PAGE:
3: There’s a lack of lingo consensus

We’ve already discussed the terminology differences between games, but here is where it gets tricky. The same game’s lingo can differ between different markets too. For example, a Swedish localization of esports content will see a lot of gaming terms remain in English. Russian esports content, meanwhile, sees a greater number of gaming terms translated. In some languages, there may be no general consensus on how to translate a particular term.

What becomes important here, therefore, is consistency across your localized content. A writer needs to pick a translation (or intentionally choose not to translate) based on what is most appropriate for their market’s reader base. From an SEO perspective, this also has implications. If you’re trying to attract visitors with stellar content that covers game strategy and updates you could be missing out on exposure in the SERPs simply because your terminology translations do not reflect the most commonly searched vocab in that market’s Google.

All-in Translations portfolio of language services include SEO keyword localization and strategic structuring as well as professional link building and content outreach.

4: Grammar can be a grey area

Choosing how to localize a particular gaming term is sometimes only half the struggle. Verb tenses can be tricky. For example, ‘rush’ is a popular term in esports games. In CS:GO, a team could ‘rush’ a bomb site – which is to say they all charge through a site rather than attempt to strategically manoeuvre through the area (a team might choose to rush when the numbers are in their favour). In past tense, you would therefore describe a team as having ‘rushed’. But in languages where the English term remains the same, verb tenses can prove problematic. A Swedish writer might employ the past tense ‘rushade’. So far, so good. But sometimes there will be alternative viewpoints on how to best translate verb tenses for clarity of meaning and best grammar.

A Spanish CS:GO writer might translate the present tense of the term as ‘rushear’. ‘Rushear’ is feminine (la rush), though strictly the translation of ‘rushing’ should be ‘atacar’, which in its infinitive form would be masculine (el ataque). We can draw another example of grammar conundrums from League of Legends, where a ‘tank’ refers to the character able to withstand the most damage. You’ll see that Spanish esports writers often translate the ‘tank’ as ‘el tanque’ or ‘un tanque’ – but you’ll also see them using the feminine ‘la tanque’ or ‘una tanque’. Consistency in your esports content becomes especially important in that game grammar is a grey area.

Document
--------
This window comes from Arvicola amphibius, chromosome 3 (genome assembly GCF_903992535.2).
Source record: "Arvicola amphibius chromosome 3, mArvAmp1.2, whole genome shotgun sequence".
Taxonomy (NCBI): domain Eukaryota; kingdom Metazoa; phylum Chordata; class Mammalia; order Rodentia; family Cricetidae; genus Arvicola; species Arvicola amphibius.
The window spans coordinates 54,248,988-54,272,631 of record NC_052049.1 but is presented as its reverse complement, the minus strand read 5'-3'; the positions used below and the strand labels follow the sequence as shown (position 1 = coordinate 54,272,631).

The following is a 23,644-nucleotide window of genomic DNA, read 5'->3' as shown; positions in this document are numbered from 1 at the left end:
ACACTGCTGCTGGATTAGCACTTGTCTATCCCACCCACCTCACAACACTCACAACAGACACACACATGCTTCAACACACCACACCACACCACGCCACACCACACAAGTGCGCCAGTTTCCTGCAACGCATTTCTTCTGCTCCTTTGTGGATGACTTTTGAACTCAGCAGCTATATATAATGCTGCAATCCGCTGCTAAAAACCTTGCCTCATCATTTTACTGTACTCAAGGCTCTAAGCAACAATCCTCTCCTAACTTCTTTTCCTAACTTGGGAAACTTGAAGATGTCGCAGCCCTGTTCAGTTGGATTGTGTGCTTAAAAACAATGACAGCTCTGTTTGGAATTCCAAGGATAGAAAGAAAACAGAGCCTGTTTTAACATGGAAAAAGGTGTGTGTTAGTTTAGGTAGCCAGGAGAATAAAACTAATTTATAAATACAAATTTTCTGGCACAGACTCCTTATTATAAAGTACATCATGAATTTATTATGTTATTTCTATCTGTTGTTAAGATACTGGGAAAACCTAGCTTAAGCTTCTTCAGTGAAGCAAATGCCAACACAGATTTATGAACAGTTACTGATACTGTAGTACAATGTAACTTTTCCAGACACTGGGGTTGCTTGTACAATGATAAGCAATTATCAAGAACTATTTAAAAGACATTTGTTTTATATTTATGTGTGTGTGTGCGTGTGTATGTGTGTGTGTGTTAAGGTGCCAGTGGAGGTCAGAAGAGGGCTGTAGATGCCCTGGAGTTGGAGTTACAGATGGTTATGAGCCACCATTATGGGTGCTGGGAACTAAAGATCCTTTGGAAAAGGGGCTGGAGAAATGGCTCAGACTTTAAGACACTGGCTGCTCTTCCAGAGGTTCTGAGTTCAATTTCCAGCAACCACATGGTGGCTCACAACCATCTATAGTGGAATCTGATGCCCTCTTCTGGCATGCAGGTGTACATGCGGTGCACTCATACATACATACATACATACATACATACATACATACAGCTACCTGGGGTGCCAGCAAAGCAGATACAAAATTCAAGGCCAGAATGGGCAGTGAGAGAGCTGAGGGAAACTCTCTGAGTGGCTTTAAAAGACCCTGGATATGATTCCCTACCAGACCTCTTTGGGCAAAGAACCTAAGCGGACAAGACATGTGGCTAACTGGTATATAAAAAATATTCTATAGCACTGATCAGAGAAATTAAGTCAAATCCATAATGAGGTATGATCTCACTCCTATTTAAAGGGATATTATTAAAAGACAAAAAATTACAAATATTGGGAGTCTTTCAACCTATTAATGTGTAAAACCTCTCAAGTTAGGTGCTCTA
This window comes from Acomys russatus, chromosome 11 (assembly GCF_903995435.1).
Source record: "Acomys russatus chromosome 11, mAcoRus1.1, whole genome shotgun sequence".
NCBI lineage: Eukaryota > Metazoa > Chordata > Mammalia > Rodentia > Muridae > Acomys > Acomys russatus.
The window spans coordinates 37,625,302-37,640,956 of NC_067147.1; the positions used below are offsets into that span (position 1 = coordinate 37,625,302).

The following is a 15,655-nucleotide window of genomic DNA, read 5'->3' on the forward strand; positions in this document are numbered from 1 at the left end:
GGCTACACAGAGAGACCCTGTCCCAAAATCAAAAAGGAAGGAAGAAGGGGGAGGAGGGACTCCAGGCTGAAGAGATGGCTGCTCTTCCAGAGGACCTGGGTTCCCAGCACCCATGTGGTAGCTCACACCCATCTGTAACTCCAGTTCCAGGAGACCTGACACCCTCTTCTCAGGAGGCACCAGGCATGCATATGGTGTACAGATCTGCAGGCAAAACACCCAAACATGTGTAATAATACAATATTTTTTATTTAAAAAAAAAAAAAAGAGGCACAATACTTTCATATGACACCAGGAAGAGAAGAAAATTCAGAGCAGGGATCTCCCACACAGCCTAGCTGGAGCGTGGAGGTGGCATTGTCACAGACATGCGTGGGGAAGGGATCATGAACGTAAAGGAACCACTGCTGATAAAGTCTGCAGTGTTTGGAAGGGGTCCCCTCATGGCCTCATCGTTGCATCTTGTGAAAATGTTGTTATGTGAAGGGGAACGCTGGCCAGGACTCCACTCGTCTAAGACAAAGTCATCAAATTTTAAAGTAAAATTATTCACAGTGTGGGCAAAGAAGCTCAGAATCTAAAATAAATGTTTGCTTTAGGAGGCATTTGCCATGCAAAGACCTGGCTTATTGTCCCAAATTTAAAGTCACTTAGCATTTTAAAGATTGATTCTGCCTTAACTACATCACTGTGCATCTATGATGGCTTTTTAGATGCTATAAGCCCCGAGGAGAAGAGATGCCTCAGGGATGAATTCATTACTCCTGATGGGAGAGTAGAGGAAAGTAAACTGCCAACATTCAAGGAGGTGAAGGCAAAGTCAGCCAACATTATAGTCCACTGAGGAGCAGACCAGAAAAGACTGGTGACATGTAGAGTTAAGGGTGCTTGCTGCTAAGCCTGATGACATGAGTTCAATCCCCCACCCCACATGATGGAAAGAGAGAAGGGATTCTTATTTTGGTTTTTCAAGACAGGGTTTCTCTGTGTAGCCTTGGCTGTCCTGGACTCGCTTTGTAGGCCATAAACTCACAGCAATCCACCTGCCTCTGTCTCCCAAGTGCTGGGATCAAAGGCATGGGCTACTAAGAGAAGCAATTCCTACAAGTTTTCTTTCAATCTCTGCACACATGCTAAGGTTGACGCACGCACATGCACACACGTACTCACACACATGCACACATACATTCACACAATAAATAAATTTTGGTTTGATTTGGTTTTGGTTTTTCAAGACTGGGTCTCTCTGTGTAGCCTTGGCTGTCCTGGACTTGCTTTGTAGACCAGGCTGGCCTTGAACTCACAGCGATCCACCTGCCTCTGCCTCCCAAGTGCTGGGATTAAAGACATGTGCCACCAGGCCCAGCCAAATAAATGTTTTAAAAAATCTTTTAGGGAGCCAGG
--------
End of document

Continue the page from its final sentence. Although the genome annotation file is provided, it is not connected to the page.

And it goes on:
5: Regional differences should define content approach

Properly localizing content for a new market requires special attention to regional gaming trends. Game popularity, preferred tactics and esports communities are varied across the world. In Asia, you’ll see that fantasy games like League of Legends are by far more popular than titles like CS:GO. In America, meanwhile, shooters seem to be the preference. Europeans are mixed – game popularity differs from country to country, but Europe also has the most competitive leagues so the level of skill amongst European players is extremely high.

It’s not just attitudes towards games that may differ across markets, however. Sometimes the game itself differs. Germany, for example, is famed for censoring certain aspects of video games (such as by toning down on blood and gore, or by removing political symbols). A writer or localization expert should seek to apply such regional knowledge when adapting content to make it as relevant as possible to a target audience.

We’ve established that esports content writing and localization is no walk in the park – but only because esports is an exciting, new and fast developing industry that appeals across the globe. When you’re looking to launch your esports brand in a new market, get in touch to find out how All-in Translations can make the expansion as expertly seamless as possible with our team of esports writers at hand.